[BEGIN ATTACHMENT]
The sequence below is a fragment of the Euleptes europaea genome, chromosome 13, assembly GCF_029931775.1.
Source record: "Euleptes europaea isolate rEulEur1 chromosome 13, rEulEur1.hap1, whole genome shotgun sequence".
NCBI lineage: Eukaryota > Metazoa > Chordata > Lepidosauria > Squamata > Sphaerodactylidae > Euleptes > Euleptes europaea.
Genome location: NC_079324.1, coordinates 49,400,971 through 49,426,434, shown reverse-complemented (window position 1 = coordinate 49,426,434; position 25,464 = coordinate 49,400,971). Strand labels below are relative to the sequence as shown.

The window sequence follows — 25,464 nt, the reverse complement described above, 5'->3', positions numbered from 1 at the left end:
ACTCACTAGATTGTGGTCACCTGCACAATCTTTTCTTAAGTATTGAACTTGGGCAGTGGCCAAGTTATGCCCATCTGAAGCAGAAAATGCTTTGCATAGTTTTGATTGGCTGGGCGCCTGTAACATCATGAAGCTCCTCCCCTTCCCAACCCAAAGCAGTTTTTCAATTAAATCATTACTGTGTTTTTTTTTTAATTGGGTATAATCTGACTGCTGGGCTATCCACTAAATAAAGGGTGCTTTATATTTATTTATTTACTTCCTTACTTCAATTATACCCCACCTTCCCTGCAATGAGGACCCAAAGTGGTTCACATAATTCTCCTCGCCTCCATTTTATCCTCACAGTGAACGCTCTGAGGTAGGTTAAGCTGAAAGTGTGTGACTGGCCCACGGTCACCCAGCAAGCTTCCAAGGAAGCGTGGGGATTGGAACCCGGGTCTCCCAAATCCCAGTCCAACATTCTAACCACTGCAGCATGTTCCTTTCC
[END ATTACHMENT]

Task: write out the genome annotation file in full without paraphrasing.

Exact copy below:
The sequence below is a fragment of the Euleptes europaea genome, chromosome 13, assembly GCF_029931775.1.
Source record: "Euleptes europaea isolate rEulEur1 chromosome 13, rEulEur1.hap1, whole genome shotgun sequence".
NCBI lineage: Eukaryota > Metazoa > Chordata > Lepidosauria > Squamata > Sphaerodactylidae > Euleptes > Euleptes europaea.
Genome location: NC_079324.1, coordinates 49,400,971 through 49,426,434, shown reverse-complemented (window position 1 = coordinate 49,426,434; position 25,464 = coordinate 49,400,971). Strand labels below are relative to the sequence as shown.

The window sequence follows — 25,464 nt, the reverse complement described above, 5'->3', positions numbered from 1 at the left end:
ACTCACTAGATTGTGGTCACCTGCACAATCTTTTCTTAAGTATTGAACTTGGGCAGTGGCCAAGTTATGCCCATCTGAAGCAGAAAATGCTTTGCATAGTTTTGATTGGCTGGGCGCCTGTAACATCATGAAGCTCCTCCCCTTCCCAACCCAAAGCAGTTTTTCAATTAAATCATTACTGTGTTTTTTTTTTAATTGGGTATAATCTGACTGCTGGGCTATCCACTAAATAAAGGGTGCTTTATATTTATTTATTTACTTCCTTACTTCAATTATACCCCACCTTCCCTGCAATGAGGACCCAAAGTGGTTCACATAATTCTCCTCGCCTCCATTTTATCCTCACAGTGAACGCTCTGAGGTAGGTTAAGCTGAAAGTGTGTGACTGGCCCACGGTCACCCAGCAAGCTTCCAAGGAAGCGTGGGGATTGGAACCCGGGTCTCCCAAATCCCAGTCCAACATTCTAACCACTGCAGCATGTTCCTTTCC